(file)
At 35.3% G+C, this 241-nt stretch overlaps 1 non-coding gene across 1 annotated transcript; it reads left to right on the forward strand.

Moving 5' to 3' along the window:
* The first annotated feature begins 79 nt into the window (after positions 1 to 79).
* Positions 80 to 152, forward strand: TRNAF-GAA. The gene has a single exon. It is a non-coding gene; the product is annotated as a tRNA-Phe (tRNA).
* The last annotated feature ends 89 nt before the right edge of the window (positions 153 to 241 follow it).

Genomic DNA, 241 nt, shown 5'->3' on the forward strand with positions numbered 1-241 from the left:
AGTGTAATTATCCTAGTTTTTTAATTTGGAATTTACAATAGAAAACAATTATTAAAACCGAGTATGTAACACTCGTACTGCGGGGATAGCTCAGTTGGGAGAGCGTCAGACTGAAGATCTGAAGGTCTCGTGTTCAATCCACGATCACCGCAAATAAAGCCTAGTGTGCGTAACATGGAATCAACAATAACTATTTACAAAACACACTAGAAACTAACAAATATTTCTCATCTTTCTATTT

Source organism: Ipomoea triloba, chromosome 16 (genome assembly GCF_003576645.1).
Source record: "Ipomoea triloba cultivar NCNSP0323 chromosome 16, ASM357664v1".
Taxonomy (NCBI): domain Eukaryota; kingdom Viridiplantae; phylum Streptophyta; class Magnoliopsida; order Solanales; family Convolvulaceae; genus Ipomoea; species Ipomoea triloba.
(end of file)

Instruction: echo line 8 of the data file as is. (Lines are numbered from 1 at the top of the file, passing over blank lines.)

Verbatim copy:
Source organism: Ipomoea triloba, chromosome 16 (genome assembly GCF_003576645.1).